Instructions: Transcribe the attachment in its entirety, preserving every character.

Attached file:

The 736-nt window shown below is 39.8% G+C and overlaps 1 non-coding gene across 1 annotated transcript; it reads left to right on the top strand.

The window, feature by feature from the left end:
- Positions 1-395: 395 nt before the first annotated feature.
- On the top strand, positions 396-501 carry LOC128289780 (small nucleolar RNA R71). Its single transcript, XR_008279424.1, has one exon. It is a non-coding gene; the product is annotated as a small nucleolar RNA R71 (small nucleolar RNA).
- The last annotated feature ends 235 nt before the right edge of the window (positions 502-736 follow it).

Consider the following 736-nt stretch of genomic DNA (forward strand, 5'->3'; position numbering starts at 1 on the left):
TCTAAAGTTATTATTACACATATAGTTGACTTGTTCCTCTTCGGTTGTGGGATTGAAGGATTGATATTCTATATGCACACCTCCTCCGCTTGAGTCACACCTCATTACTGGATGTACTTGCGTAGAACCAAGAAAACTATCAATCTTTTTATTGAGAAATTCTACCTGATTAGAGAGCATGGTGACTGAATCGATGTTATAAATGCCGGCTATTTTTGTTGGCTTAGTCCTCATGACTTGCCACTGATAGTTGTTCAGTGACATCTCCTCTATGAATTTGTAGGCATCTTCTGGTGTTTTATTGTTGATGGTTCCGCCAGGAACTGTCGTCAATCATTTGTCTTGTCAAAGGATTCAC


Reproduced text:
The 736-nt window shown below is 39.8% G+C and overlaps 1 non-coding gene across 1 annotated transcript; it reads left to right on the top strand.

The window, feature by feature from the left end:
- Positions 1-395: 395 nt before the first annotated feature.
- On the top strand, positions 396-501 carry LOC128289780 (small nucleolar RNA R71). Its single transcript, XR_008279424.1, has one exon. It is a non-coding gene; the product is annotated as a small nucleolar RNA R71 (small nucleolar RNA).
- The last annotated feature ends 235 nt before the right edge of the window (positions 502-736 follow it).

Consider the following 736-nt stretch of genomic DNA (forward strand, 5'->3'; position numbering starts at 1 on the left):
TCTAAAGTTATTATTACACATATAGTTGACTTGTTCCTCTTCGGTTGTGGGATTGAAGGATTGATATTCTATATGCACACCTCCTCCGCTTGAGTCACACCTCATTACTGGATGTACTTGCGTAGAACCAAGAAAACTATCAATCTTTTTATTGAGAAATTCTACCTGATTAGAGAGCATGGTGACTGAATCGATGTTATAAATGCCGGCTATTTTTGTTGGCTTAGTCCTCATGACTTGCCACTGATAGTTGTTCAGTGACATCTCCTCTATGAATTTGTAGGCATCTTCTGGTGTTTTATTGTTGATGGTTCCGCCAGGAACTGTCGTCAATCATTTGTCTTGTCAAAGGATTCAC